I just finished re-reading the classic little book Who Moved My Cheese? It gave me a better understanding of what is happening in the nonprofit community—not just here in Kansas City, but across the nation.
For many years, the national United Way system has been struggling to redefine itself. Its leaders have created new methods for allocating money, and somehow they believe that “moving the cheese around” will make their cause more attractive to donors who have, over the years, found United Way to be waning in relevance.
That logic escapes me. In my opinion, United Way will become less relevant as it leaves gaping holes in human services programs. I guess you could call it their “Swiss cheese model” for meeting human needs. I assume United Way realizes that its decision to cut much-needed funding will actually force established, well-respected organizations such as the American Red Cross to compete more directly with them for contributions from within the same donor pool.
To be transparent, I must disclose two important facts about myself before I continue sharing my opinions.
First, I am responsible for marketing at the American Red Cross of Greater Kansas City, the single largest recipient of United Way allocations in this region. Though I am employed by the Red Cross, this blog post has been written on my personal time and entirely reflects only my own opinions, not those of my employer.
Second, before coming to the Red Cross I served as the vice president of marketing for the United Way of Greater Kansas City. Because I have always had great respect for the organization and its mission, I am both a Diamond Donor (meaning I’ve given for 25+ years) and I’m also a member of the Leadership Giving Circle. However, in the weeks ahead I intend to reevaluate whether United Way is the wise investment I once thought it was.
By the way, I have many friends who work at United Way. They are exceptionally professional individuals and nothing I say here is a personal indictment of them or anyone else.
Dealing with Change
My purpose is not to disparage United Way or to marginalize its role in the community. Rather, this is my assessment of what the American Red Cross and other such organizations must do when forced to search for “cheese” in new corridors within the maze.
I believe major funding cuts from United Way can provide defining, watershed moments for progressive organizations. When compelled to find new sources of “cheese” these organizations will reduce their long-standing dependency upon United Way as a funding partner. Such changes can ultimately strengthen the American Red Cross and other nonprofit agencies as they regain more control over their own destinies.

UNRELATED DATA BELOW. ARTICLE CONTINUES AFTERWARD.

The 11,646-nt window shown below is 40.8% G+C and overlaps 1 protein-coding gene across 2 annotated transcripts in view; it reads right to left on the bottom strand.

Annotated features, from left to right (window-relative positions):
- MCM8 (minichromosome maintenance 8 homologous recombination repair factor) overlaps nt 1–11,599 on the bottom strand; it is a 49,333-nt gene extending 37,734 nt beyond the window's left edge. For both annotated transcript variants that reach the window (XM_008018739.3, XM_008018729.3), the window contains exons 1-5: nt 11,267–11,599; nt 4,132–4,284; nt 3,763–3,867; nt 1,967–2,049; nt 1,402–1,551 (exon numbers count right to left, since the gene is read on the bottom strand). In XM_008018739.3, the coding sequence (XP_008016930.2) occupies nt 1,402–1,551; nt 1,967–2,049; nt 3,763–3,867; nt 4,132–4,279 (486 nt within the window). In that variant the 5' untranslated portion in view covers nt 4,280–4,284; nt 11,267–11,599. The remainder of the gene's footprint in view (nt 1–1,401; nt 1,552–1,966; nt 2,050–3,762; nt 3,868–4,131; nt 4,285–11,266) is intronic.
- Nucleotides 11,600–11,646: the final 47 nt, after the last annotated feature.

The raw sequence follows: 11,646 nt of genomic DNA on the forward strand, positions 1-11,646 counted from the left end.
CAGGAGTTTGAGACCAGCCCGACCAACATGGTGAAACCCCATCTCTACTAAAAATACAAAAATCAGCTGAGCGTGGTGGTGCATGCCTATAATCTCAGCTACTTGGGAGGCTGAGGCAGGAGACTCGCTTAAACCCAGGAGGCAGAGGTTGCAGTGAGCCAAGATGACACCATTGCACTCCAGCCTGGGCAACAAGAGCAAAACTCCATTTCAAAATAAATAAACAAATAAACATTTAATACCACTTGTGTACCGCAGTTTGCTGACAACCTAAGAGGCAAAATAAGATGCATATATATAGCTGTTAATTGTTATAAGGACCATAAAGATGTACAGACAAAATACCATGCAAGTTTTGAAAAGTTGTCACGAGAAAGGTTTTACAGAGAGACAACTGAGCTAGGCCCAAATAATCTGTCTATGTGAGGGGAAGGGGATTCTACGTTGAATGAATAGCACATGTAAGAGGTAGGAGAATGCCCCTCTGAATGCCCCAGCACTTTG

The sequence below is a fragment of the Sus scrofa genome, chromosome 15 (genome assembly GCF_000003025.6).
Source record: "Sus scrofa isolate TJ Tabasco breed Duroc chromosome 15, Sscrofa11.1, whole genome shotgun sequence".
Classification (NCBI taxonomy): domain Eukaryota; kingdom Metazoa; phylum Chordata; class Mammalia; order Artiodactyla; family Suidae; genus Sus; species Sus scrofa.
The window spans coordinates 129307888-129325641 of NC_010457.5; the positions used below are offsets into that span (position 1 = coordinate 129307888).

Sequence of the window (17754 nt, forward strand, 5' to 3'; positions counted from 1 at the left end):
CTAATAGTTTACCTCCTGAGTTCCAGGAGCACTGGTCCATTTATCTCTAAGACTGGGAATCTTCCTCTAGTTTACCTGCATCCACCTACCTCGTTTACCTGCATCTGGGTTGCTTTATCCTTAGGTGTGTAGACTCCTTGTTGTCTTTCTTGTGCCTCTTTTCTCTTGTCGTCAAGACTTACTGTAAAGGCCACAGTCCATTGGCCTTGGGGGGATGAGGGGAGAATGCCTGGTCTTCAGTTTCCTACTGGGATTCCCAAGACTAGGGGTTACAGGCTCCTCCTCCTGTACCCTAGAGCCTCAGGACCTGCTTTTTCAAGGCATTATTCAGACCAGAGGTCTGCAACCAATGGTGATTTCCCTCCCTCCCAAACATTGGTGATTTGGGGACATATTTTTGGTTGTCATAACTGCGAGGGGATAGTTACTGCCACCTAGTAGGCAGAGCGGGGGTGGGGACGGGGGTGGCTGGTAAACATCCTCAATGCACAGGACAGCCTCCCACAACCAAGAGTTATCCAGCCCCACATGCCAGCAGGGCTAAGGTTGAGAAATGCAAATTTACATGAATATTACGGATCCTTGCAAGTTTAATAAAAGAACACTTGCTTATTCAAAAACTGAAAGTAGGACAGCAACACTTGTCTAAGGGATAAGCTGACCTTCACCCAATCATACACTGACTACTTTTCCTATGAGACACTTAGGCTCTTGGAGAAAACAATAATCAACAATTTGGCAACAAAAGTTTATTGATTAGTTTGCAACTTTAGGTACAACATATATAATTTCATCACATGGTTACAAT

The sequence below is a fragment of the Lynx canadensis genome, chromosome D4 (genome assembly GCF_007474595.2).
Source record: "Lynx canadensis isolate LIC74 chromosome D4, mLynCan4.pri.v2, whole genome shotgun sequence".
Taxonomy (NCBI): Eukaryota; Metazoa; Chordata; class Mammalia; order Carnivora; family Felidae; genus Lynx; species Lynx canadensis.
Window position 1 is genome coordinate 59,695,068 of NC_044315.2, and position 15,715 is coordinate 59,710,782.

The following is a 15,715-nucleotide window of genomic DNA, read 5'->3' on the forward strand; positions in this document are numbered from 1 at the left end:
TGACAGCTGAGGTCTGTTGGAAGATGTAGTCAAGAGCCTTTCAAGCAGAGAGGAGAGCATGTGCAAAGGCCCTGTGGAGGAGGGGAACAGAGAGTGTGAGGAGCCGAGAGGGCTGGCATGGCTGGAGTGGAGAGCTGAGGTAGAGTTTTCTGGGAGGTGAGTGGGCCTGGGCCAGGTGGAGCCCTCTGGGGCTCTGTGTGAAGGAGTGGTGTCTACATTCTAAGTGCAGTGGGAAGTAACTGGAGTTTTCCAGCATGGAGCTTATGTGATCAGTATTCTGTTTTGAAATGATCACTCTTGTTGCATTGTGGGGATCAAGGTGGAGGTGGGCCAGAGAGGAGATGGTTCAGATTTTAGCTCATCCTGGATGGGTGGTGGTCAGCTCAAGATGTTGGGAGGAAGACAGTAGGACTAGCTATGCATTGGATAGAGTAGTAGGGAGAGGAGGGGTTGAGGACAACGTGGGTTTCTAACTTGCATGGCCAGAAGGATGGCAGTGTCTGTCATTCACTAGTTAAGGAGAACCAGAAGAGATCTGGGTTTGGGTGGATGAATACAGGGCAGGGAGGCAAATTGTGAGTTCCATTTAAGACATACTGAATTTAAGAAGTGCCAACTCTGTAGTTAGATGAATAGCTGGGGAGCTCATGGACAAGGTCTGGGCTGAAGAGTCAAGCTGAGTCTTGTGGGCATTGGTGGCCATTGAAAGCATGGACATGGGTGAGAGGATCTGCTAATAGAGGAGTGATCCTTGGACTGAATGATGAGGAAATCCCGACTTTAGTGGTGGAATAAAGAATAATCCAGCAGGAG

So what are the first steps in recovering from a sudden and unexpected change of plans?
For starters, we must find answers to three very important questions—questions that are relevant far beyond the context of the evolving relationship between the Red Cross and United Way. The following questions can bring focus to any organization, group or individual confronted with major change:
- What happened?
- What impact will this have?
- What are we going to do about it?
Let’s briefly look at each question, applying it to whatever changes you may be encountering in your life.
1. What happened?
To think clearly, you first must remove emotion from your assessment. Look objectively at what has happened. Ask lots of questions, analyze data and study the trends. If essential information is missing, find ways to acquire the needed information.
2. What impact with this have?
Once you understand what actually happened, you then need to ask, “So what?”
Evaluate the impact of your changing circumstances.
No matter what, never let something distract you from fulfilling your mission. Organizations and individuals alike must determine how they can best stay focused when unexpected change happens. You’ll likely have fewer resources to work with and adjustments will be inevitable. But never allow that to become an excuse for backing away from your purpose or mission.
3. What are we going to do?
After you know what happened, and once you understand the impact, it time to make a plan and take action.
Often it’s helpful to convene a group of diverse stakeholders who can brainstorm ideas from a variety of vantage points. A well-facilitated planning process can produce ideas that a visionary leader can then use as the basis for a plan of action.
One thing is certain—the future will not be an extension of the past. Change happens. Someone moved our cheese. So what are we going to do about it?
The American Red Cross has an important work to do in the community. Much is at stake and we have some crucial decisions to make. I trust that we will respond with an abundance mentality rather than with a fearful scarcity mindset. I hope to be part of creating the long-term solutions that will help the American Red Cross continue doing what it does best—with or without United Way.
I’ll close with a favorite quote from the renowned architect Frank Lloyd Wright.
The human race built most nobly when limitations were greatest and, therefore, when most was required of imagination in order to build at all.